Clean Energy Canada is a clean energy think tank at the Morris J. Wosk Centre for Dialogue at Simon Fraser University. Through media briefs, we aim to provide useful factual and contextual information related to Canada’s clean energy transition. Please use this as a resource, and let us know if there are any topics that you would like to see for future media briefs.
The federal government’s Clean Fuel Regulations, finalized in June 2022, took effect this month. The following media brief explores the purpose of the regulations and the impact they will have on consumers and the Canadian fuels industry.
What are the Clean Fuel Regulations?
- The Clean Fuel Regulations set increasingly stringent requirements on fuel producers and importers to reduce the carbon intensity of transportation fuels such as gasoline and diesel with the eventual goal of decreasing the carbon intensity by approximately 15% (below 2016 levels) by 2030.
- The new regulation, which came into effect this month (July 2023), is currently at just a quarter of its full stringency in 2030. This means the carbon intensity of fuels must be reduced by less than 4% this year (compared to 2016 levels), rising to 15% by 2030.
- B.C., California, Oregon, and Washington state have similar regulations in place.
- The federal government has also introduced a complementary program, the $1.5 billion Clean Fuels Fund, to support clean fuel production in Canada, including advanced biofuels and hydrogen projects.
Why is the policy needed?
- The transportation and oil and gas sectors each accounted for 150 and 189 megatonnes of emissions respectively in 2021—just over half of Canada’s total. The federal government’s 2030 Emissions Reduction Plan, which would see Canada meet its international climate commitments, suggests that transportation emissions would need to be reduced to 143 megatonnes and oil and gas emissions to 110 megatonnes by 2030.
- According to Environment and Climate Change Canada, the Clean Fuels Regulations will help cut up to 26.6 megatonnes of greenhouse gas pollution in 2030, one of the largest reductions from Canada’s portfolio of climate policies.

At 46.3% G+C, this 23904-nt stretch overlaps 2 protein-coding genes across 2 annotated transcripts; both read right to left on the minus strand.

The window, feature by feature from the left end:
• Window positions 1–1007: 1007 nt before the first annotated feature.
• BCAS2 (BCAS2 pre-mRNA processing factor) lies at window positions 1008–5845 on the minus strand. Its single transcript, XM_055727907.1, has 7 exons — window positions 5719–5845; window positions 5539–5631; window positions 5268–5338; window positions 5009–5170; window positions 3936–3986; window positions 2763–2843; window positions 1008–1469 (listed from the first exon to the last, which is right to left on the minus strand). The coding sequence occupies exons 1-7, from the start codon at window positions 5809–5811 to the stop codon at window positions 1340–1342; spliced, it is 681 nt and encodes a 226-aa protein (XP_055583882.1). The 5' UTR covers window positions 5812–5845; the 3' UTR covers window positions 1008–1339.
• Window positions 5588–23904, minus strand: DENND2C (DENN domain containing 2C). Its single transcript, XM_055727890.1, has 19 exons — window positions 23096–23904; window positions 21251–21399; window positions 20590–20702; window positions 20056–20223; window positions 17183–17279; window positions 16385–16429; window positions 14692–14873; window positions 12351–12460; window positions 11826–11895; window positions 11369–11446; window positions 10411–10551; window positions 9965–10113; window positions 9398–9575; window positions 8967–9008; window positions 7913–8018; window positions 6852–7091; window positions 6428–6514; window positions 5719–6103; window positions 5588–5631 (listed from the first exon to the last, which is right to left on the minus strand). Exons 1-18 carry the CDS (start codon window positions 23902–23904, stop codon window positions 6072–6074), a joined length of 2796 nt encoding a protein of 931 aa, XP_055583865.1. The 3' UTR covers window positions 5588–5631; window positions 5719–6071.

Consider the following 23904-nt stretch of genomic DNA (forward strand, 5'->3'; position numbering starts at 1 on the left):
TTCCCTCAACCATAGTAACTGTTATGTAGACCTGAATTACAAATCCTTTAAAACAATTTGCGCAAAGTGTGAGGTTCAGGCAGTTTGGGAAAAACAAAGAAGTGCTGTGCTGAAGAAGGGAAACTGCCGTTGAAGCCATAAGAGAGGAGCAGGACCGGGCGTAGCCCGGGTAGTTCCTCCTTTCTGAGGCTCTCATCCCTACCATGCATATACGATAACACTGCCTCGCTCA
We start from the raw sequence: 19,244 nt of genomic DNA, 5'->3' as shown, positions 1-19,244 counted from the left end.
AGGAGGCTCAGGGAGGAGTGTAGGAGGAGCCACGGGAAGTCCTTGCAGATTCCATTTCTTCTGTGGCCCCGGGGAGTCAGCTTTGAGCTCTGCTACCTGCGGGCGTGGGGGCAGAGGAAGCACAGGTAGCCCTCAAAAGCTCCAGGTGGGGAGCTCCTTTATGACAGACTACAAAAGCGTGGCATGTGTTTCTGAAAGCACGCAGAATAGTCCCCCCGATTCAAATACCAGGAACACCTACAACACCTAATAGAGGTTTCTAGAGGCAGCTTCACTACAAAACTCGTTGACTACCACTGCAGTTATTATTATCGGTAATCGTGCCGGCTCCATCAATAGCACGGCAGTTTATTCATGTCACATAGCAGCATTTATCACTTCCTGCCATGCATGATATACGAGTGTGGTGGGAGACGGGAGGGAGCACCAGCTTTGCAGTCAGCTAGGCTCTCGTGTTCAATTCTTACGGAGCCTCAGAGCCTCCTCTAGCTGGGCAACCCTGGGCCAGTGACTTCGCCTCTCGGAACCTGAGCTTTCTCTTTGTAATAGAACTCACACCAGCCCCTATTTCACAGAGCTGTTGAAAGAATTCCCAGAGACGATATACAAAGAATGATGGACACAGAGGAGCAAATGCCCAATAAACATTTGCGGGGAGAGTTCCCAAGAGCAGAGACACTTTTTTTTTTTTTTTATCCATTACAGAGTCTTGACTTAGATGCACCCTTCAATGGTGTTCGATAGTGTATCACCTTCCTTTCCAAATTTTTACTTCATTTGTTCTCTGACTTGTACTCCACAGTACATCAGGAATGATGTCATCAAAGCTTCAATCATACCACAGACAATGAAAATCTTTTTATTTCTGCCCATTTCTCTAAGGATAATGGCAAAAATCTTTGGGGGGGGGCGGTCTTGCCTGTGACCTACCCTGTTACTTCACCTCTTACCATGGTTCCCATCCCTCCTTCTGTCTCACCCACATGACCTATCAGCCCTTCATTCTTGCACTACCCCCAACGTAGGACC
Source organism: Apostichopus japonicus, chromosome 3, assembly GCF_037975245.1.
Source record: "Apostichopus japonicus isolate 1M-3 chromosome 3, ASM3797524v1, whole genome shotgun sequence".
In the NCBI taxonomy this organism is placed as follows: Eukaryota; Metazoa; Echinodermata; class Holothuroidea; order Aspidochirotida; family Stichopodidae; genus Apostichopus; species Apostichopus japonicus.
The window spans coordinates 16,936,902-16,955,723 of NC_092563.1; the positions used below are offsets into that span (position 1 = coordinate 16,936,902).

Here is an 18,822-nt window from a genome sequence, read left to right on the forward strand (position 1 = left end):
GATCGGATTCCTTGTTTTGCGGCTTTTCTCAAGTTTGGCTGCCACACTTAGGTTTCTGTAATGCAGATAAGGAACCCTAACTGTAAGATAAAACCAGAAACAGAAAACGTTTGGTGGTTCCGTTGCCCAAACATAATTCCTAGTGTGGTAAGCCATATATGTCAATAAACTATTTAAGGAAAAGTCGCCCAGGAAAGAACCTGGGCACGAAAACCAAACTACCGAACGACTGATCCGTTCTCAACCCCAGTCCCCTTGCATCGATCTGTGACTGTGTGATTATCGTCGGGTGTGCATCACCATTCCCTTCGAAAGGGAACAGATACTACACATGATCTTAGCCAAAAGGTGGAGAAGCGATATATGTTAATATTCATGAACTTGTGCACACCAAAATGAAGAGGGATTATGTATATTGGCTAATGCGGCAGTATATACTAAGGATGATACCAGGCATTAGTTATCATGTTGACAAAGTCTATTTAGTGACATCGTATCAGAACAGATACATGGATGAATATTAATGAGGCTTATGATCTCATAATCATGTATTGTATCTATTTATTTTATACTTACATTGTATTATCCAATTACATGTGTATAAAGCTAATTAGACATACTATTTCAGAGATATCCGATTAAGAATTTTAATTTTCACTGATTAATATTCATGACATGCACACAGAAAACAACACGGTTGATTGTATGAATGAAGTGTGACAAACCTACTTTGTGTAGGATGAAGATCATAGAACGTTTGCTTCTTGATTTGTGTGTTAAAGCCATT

- Industry association Advanced Biofuels Canada estimates the annual economic contribution from domestic clean fuel production will be $14.1 billion in 2030, almost triple the sector’s $5.3 billion in 2020.
What does it mean for gas prices?
- In seven years, when the regulation is in full force, the federal government estimates the measure to add between 6 to 13 cents per litre of gasoline. Price impacts in the earlier years of the policy are expected to be minimal.
- Similarly, Advanced Biofuels Canada estimates, based on real world data, that the Clean Fuel Regulations would add around 9 cents per litre to the cost of gasoline and diesel in Canada by 2030.
- A recent Parliamentary Budget Officer’s report estimated that the regulation could add up to 16 to 17 cents per litre respectively to the price of gasoline and diesel purchased in Canada in 2030. However, the PBO acknowledges that its “estimates should be regarded as upper bound estimates.” The PBO also indicates it doesn’t account for the technology change the policy is designed to incentivize, which could lower the regulation’s economic impact. Advanced Biofuels Canada says the PBO’s estimate overstates compliance costs by 80% to 95% and that the methodology is not supported by real world evidence from jurisdictions where similar policies have already been implemented.
The shift to EVs
- The Clean Fuel Regulations are accompanied by other federal policies to make electric vehicles more affordable and available. These include:
- The federal government’s incentives for zero-emission vehicles offers rebates of up to $5,000 for Canadians hoping to purchase an EV.
- The federal government’s forthcoming regulated sales targets for zero-emission vehicles will ensure that at least 20% of new vehicle sales are zero-emission by 2026, at least 60% by 2030, and 100% by 2035. A study from Environmental Defence found that requiring automakers to sell 100% EVs by 2035 would lead to a 20% reduction in electric vehicle prices because automakers would have to put affordable models on the market instead of just focusing on luxury models.
- A recent Clean Energy Canada analysis compared the total ownership costs of a number of popular electric car models with gas-powered equivalents. With just one exception, the electric version of every car analyzed was cheaper, usually significantly so. The analysis found that the electric Hyundai Kona, Canada’s second best-selling EV in 2021, is $17,800 cheaper to own than the gas-powered Kona when gas prices are $2 per litre.